President Trump said Monday that he is “concerned” about missing columnist and Saudi government critic Jamal Khashoggi, and Secretary of State Mike Pompeo asked ally Saudi Arabia to provide answers about his disappearance.

The president was asked about the case as he returned to the White House after a speech in Florida.

“I am concerned about it,” Trump said. “I don’t like hearing about it. Hopefully that will sort itself out. Right now nobody knows anything about it, but there’s some pretty bad stories going around. I do not like it.”

Vice President Pence tweeted Monday night that he was “deeply troubled” to hear reports of Khashoggi’s disappearance.

“If true, this is a tragic day. Violence against journalists across the globe is a threat to freedom of the press & human rights. The free world deserves answers,” Pence said in the tweet.

Late Monday, Pompeo released a statement calling on Riyadh to aid in a thorough investigation.

“We have seen conflicting reports on the safety and whereabouts of prominent Saudi journalist and Washington Post contributor Jamal Khashoggi,” Pompeo said. “As the President has conveyed, the United States is concerned by his disappearance. State Department senior officials have spoken with the Kingdom of Saudi Arabia through diplomatic channels about this matter.

“We call on the government of Saudi Arabia to support a thorough investigation of Mr. Khashoggi’s disappearance and to be transparent about the results of that investigation.”

Khashoggi disappeared after entering the Saudi Consulate in Istanbul on Oct. 2. Turkish officials have said they think that Khashoggi, a contributor to The Washington Post, was killed shortly after he arrived at the consulate to get paperwork for his upcoming marriage. Turkish authorities have not officially alleged that Khashoggi is dead, but Turkish President Recep Tayyip Erdogan said Sunday that the case was “very, very upsetting” and that he was “chasing” answers.

Saudi Arabia has denied harming Khashoggi.

According to two officials, senior members of the Trump administration have asked Riyadh to clarify the whereabouts of Khashoggi, a Saudi citizen who lived in the United States under self-imposed exile. His writings were frequently critical of the Saudi government and of Crown Prince Mohammed bin Salman, hailed by Trump as a reformer and a visionary.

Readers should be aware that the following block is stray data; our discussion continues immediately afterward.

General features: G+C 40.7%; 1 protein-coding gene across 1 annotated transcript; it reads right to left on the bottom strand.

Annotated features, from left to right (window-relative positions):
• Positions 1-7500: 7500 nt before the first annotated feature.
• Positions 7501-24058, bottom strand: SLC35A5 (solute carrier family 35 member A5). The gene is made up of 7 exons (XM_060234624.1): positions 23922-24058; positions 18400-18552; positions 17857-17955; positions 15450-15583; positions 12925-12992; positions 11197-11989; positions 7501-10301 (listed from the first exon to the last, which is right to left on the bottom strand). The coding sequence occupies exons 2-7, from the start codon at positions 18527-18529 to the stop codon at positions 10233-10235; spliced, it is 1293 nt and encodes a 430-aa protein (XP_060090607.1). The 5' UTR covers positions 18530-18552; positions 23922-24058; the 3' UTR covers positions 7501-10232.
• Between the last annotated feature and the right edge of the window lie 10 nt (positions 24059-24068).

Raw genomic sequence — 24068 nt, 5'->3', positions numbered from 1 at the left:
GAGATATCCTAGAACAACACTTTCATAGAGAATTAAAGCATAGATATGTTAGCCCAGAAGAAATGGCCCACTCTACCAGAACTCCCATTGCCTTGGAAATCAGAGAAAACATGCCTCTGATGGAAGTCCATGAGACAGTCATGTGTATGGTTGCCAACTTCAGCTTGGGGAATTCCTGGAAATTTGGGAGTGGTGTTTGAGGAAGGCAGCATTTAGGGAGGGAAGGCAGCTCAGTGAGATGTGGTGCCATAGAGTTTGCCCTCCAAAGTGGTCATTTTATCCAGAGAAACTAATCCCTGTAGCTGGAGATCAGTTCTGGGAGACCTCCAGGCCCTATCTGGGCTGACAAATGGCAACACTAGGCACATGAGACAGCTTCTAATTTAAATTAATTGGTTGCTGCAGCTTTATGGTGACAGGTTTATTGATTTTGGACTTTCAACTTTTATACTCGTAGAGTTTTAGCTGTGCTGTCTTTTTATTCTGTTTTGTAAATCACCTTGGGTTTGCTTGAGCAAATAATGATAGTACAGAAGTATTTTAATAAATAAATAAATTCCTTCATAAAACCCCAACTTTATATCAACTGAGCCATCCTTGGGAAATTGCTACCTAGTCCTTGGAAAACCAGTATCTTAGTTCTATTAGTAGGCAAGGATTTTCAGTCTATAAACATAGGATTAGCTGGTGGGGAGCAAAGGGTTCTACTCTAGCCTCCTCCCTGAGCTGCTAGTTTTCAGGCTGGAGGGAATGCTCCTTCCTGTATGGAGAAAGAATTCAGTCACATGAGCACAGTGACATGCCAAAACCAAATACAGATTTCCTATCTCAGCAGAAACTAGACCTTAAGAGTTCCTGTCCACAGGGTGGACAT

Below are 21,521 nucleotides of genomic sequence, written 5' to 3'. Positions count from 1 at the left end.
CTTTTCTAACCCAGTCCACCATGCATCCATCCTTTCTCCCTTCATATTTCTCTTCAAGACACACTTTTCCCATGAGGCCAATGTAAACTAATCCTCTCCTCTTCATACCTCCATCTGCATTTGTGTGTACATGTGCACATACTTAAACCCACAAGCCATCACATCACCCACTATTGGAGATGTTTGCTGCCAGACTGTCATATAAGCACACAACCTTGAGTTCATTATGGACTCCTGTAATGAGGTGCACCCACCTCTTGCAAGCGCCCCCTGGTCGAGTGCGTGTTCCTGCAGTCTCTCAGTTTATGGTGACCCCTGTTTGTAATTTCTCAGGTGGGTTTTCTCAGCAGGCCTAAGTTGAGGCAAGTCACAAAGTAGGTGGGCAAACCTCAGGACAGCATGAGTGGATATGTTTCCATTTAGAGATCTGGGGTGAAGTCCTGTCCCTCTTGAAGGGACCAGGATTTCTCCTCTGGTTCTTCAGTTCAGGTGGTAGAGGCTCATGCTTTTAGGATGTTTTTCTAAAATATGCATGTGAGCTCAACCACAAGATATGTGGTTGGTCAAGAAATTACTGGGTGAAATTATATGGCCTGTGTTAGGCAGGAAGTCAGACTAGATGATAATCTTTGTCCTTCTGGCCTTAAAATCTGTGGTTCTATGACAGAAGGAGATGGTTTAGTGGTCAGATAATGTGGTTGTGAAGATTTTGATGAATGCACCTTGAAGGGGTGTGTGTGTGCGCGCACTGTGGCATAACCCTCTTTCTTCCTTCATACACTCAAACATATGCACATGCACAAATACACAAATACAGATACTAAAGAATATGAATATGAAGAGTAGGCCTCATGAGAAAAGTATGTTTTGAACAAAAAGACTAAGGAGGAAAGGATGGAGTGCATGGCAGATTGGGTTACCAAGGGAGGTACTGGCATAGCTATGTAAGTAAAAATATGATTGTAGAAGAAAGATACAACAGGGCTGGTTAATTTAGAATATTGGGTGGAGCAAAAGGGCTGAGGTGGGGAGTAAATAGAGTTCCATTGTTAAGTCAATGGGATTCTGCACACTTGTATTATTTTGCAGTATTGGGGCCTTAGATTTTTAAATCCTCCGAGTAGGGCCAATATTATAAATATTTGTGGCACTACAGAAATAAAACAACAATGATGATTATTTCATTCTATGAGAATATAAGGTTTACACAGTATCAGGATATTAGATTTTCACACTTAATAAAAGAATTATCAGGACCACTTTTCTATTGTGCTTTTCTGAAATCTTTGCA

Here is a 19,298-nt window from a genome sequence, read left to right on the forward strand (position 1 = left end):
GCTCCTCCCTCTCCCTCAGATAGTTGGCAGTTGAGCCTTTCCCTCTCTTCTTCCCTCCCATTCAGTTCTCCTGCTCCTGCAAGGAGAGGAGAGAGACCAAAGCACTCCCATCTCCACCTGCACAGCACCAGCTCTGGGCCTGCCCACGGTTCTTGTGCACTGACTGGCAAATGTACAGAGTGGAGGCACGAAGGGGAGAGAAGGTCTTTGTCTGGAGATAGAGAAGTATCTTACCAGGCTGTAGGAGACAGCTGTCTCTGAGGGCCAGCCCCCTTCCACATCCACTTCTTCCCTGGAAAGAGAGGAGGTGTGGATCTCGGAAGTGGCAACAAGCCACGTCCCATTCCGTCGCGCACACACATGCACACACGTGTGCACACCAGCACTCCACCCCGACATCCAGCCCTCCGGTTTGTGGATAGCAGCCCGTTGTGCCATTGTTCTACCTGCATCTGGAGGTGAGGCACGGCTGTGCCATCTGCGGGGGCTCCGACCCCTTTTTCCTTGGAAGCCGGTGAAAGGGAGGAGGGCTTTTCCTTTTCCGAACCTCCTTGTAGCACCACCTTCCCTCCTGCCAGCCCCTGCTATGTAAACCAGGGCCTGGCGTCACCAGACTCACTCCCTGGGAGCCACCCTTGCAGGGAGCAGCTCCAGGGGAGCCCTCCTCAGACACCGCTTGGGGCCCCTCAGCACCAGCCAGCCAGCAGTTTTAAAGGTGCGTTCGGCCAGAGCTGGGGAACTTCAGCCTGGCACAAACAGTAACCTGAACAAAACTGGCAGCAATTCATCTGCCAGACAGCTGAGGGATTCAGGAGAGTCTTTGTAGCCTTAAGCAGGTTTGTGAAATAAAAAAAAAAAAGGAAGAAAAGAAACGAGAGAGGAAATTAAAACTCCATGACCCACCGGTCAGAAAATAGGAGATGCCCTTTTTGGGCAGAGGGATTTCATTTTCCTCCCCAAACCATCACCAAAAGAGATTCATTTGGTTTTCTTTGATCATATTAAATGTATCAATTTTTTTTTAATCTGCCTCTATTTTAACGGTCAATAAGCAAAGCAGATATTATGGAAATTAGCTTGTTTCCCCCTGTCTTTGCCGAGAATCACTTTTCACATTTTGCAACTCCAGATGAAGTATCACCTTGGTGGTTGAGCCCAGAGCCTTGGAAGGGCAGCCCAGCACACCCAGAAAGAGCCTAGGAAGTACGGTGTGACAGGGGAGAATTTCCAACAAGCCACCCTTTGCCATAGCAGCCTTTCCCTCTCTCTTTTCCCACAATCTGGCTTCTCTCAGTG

The officials spoke on the condition of anonymity because they were not authorized to discuss the case on the record.

Pompeo tweeted Monday about his weekend trip to North Korea and Asian capitals, and congratulated his State Department team for “working hard to make progress on some of the world’s most pressing issues.”

Pompeo was asked about the case during a roundtable Monday in Seoul with the small group of journalists who traveled with him from Washington, but his spokeswoman interjected to say that he would address the question off the record. The State Department transcript of the session omitted that exchange.

There was no mention of Khashoggi in a State Department readout of an Oct. 3 call between Pompeo and the crown prince. At that point, Khashoggi had been reported missing by his Turkish fiancee, who said that she watched him enter the consulate but that he never exited. Three days later, Saturday, Turkish and U.S. officials said the Turks had concluded that Khashoggi was probably dead.

“The Secretary thanked the Crown Prince for his continued, strong partnership. The Secretary and the Crown Prince discussed a broad range of regional and bilateral issues, including Yemen and countering the Iranian regime’s malign activities in the region,” the statement said. “The Secretary and the Crown Prince also discussed areas for expanding U.S.-Saudi collaboration.”